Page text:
Williams FW13B

Williams FW13B

by Luca Dal Monte

In 1990, Frank Williams aimed to return to prominence in Formula 1, so he decided to start development work on his new car very early. The anticipation was so high, and the initial feedback was so positive that Frank decided to field the FW13 already in the last four races of the 1989 season, just to gain experience in race situations.

To everyone’s surprise, Thierry Boutsen took it to the top step of the podium in the race that concluded the season, the Australian Grand Prix held in Adelaide. His teammate Riccardo Patrese finished third. All the prerequisites for success were there.

In 1990, the FW13 became the FW13B. The modifications were minimal, mainly concerning the sidepods. The wide and narrow air intake above the driver’s head remained unchanged. The chassis was made of carbon fiber and kevlar. The design was led by the Argentine engineer Enrique Scalabroni under the direction of Patrick Head. Like on the FW13, the suspensions were no longer active. The engine was the Renault V10, 67-degree, 3.5-liter displacement, which had replaced the disappointing Judd from the previous season, a choice Williams had resorted to in ’88 after prematurely losing the Honda supply.

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Thierry Boutsen: 1990 marks the last season in which the Belgian driver races for Williams. He bids farewell with a victory, his third and final one in his career, secured on August 12th at the Hungarian Grand Prix. Including the victory in Australia the year before, he notches up two wins behind the wheel of the FW13 in its two versions. In Budapest, he is the fastest in qualifying. At Hockenheim, he sets the fastest lap in the race. His 1990 season is completed by a second-place finish at Silverstone and a third-place finish in Phoenix.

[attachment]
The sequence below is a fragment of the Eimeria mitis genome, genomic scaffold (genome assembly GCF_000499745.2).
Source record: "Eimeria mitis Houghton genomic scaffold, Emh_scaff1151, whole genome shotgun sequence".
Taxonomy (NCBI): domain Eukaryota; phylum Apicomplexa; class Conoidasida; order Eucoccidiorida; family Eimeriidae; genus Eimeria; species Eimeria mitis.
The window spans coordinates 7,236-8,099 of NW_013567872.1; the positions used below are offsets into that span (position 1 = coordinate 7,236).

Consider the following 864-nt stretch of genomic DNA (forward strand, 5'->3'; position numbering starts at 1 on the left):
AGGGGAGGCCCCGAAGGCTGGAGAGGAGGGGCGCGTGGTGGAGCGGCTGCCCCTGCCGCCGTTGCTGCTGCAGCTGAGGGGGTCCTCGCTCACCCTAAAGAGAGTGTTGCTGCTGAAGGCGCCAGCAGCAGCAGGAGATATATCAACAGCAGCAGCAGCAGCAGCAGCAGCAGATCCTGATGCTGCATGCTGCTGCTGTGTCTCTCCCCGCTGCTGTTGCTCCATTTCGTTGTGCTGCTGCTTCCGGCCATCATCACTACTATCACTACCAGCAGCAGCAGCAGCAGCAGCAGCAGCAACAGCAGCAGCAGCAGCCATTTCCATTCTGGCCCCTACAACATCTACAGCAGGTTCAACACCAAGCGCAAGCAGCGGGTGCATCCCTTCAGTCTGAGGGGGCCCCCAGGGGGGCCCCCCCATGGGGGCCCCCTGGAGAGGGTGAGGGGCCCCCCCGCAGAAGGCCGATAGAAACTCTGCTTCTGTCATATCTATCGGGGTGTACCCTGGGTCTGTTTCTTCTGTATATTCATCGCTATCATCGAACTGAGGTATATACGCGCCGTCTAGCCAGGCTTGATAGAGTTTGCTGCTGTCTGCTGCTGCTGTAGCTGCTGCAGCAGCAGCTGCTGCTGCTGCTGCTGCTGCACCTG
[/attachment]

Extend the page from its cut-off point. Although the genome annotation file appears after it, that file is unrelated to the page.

Riccardo Patrese: The Italian driver wins the San Marino Grand Prix at Imola and takes back with interest the victory that had slipped clumsily from his grasp seven years prior. This time, the crowd is entirely behind him and applauds him. On four different occasions, he sets the fastest lap in the race – in Budapest, Estoril, Jerez, and Suzuka. He achieves seven points-scoring finishes and suffers four retirements.

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The results were not long in coming. The FW13B was fast in qualifying and reliable in races. In the 1990 season, it won two races and achieved two podiums. To these results must be added a victory and three podiums achieved in the final rounds of the previous season. Also in ’90, the FW13B secured a pole position and five fastest laps in races. At the end of the season, Williams finished second in the Constructors’ Championship.

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